We had a brilliant set of lads at the club when I was manager. Solid, hard-working, honest and experienced players who’d give everything for you and if you weren’t going to work hard and give everything you had you wouldn’t last at the club long with that dressing room.

Off the pitch everyone got on brilliantly, we formed friendships that will last forever. We still meet up now, three times a season and the craíc is quality.

You mentioned having Harra alongside you, for me he probably doesn’t get the credit he deserves. How much of asset he was to the club?

I’d been with Harra at Durham City and he’s like me, he’s not one for all the plaudits, but what a man to work alongside. I could ring him now and ask who trained on a wet Tuesday night back in 2011, give him 5 minutes and he’d come back with the answer. His knowledge of the game and attention to detail is just outstanding.

He’s an ex-pro with a load of management experience behind him and he just lives for the game. When we didn’t have a game, we’d be on the phone talking football, out watching opponents; detailing their set pieces, where they ran, where their dangers were, just getting everything on them. Preparation wise he was just outstanding. We’d discuss every detail so that come the game, we were ready to go. Get the message to the players and they’d deliver for us.

When we weren’t doing that we’d be out watching players. He knew every player’s strengths, ask him about any player at the time and he’d just reel off everything you needed on him. Probably the best example of that is when we signed Macca (Lee McAndrew). We'd gone up to watch him and was in and out of the Morpeth side at the time, he wasn’t getting a chance, but Harra knew what he was capable of and how he’d fit in the side. When we put him and Tez (Terry Galbraith) together down the left they were unreal. Tez was another one, he came to the club as a kid and what a player he was and still is. He’s probably my most satisfying signing, just to see how he’s developed and grown, what he went on to achieve at Darlington and to have him back at Dunston now is fantastic.

Sometimes we had to play good cop bad and you can probably guess who got the bad cop role


You lead the Club to arguably the finest moment in their history, winning the FA Vase at Wembley in 2012. After years of hard work, considering that the seasons before that you’d continually performed well in the competition, what was it like to eventually win the FA Vase?

One of the proudest moments in my life, to lead your home town team out at Wembley and then go on the lift the trophy, it’s beyond words. It’ll be spoken about and remembered by everyone at the club forever.

We were brilliant on the day, we won 2-0 but to be honest we could’ve won by 5, we were that good. West Auckland Town were a quality side but on the day the lads were just unbelievable.

To get to play at Wembley, you know it’s going to be a huge occasion but it was a 1000 times bigger than I thought it would be.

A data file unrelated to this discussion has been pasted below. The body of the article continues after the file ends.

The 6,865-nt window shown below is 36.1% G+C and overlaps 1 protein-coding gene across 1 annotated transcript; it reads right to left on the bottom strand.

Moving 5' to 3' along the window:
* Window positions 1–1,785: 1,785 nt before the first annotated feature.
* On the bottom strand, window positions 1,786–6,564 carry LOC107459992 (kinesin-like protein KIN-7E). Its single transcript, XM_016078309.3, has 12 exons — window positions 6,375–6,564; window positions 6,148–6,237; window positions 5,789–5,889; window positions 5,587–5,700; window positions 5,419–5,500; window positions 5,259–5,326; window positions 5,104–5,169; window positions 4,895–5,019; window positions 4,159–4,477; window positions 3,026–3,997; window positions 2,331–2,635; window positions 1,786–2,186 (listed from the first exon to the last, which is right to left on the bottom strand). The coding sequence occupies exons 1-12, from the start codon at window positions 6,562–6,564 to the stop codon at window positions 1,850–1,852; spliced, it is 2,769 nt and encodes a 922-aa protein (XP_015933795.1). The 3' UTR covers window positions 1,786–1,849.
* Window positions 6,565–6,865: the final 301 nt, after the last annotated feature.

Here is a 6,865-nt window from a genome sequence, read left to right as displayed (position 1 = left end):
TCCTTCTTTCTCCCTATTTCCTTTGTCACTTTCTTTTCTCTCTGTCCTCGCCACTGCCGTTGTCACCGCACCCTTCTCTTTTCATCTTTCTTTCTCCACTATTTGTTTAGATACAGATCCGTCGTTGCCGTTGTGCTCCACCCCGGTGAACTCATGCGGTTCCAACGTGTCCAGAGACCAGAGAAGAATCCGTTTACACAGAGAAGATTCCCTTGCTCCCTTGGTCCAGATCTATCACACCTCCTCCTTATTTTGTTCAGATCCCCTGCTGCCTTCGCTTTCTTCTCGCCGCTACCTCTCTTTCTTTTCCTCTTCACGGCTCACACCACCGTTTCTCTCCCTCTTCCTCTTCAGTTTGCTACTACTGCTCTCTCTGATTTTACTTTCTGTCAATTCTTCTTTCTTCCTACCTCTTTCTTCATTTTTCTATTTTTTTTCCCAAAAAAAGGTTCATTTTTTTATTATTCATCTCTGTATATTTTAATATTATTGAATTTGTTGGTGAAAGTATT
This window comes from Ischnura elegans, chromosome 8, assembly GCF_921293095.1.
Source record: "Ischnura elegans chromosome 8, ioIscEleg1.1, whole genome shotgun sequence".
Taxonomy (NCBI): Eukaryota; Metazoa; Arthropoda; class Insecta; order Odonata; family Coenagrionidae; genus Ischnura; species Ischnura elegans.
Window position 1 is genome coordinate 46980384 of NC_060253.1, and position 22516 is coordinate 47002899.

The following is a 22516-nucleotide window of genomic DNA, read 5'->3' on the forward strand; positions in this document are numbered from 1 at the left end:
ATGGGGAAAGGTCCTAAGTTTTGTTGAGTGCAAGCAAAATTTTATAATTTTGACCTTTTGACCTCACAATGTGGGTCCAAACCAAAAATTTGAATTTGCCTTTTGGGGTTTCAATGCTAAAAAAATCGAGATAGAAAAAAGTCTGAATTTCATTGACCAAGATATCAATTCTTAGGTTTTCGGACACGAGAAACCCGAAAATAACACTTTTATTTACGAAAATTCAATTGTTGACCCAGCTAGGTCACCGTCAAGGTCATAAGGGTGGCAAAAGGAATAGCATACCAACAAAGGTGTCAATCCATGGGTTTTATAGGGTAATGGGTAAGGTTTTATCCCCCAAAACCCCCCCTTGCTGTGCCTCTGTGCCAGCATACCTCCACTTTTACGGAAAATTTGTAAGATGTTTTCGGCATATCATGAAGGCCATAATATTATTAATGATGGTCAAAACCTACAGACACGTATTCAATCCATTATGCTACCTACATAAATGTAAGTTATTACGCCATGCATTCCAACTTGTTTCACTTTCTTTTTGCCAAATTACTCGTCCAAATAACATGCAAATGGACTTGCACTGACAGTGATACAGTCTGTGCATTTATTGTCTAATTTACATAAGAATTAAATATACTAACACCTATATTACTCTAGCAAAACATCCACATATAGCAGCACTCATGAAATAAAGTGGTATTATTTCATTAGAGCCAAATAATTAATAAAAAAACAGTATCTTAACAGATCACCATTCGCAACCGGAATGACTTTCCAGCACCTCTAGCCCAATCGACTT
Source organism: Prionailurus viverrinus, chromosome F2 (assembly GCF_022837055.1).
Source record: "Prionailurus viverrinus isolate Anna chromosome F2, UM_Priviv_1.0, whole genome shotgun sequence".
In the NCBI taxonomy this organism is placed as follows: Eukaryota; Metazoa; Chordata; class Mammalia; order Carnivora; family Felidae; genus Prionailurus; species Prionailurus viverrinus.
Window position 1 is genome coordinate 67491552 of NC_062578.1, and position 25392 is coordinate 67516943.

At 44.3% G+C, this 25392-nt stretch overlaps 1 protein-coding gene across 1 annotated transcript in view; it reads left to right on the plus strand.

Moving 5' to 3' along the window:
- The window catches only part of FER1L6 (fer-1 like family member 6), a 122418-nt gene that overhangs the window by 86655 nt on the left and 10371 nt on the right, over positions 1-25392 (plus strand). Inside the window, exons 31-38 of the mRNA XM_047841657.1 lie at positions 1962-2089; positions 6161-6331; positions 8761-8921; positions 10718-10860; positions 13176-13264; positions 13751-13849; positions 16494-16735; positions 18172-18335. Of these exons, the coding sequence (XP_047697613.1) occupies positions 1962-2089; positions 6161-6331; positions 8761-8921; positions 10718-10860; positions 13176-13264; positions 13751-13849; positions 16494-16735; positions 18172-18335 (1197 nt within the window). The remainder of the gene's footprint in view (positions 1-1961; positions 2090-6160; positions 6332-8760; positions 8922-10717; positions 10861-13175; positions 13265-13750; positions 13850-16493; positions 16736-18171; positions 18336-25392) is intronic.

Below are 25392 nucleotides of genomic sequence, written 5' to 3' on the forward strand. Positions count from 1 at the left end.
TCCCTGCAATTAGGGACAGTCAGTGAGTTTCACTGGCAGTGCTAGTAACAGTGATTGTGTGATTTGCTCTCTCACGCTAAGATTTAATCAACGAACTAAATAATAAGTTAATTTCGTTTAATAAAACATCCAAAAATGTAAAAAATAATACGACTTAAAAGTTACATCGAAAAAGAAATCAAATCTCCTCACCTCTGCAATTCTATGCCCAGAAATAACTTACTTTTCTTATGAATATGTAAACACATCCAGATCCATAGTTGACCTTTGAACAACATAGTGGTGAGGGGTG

Even before the Final, when you look back at the games we played, there was some huge occasions. The semi-final 2nd leg away to Staveley MW was just a huge game, Peterborough Northern Star away, just massive games and the belief that we could go on to win it was always there.

The seasons before when we’d gone on big runs but just missed out, the Final was years of hard work from everyone involved at the club and to see everyone on the committee celebrating in The Royal Box, thousands of Supporters celebrating in the stands was just something that will last with me forever. There’s probably a space of 10 minutes during the day that I don’t think about it. 

What was the secret behind that side? 

Trust, simple as that. We trusted the players to be able to go out and do the job. Lads like Clarky (Andy Clark), Preeny (Steven Preen), Robbo (Michael Robson), Ben Cattanach, we trusted everyone one of those players in that dressing room and they trusted each other. 

You stepped down as manager in October 2016, how hard of a decision was that and what led you to leave the role? 

Stepping down as manager was the hardest decision I’ve ever had to make in Football. It wasn’t a decision I took lightly. I could still be in the role now but it wouldn’t have been the right thing for the club and that always came first. 

I’d given it 100% since I joined and I felt I wasn’t able to do that any longer, so it wasn’t right for me to continue as it wasn’t the best thing for the club. I could never walk away from the club completely, but I felt that if I couldn’t give everything I could then I wasn’t doing right by everyone associated with Dunston. I sat down with Mal James and Alan Stott, and I explained my position, they asked me to take a few weeks to think about it, but I knew deep down that it was the right thing to do. Having to announce that I was stepping down to everyone on the committee was one of the hardest things I’ve had to do.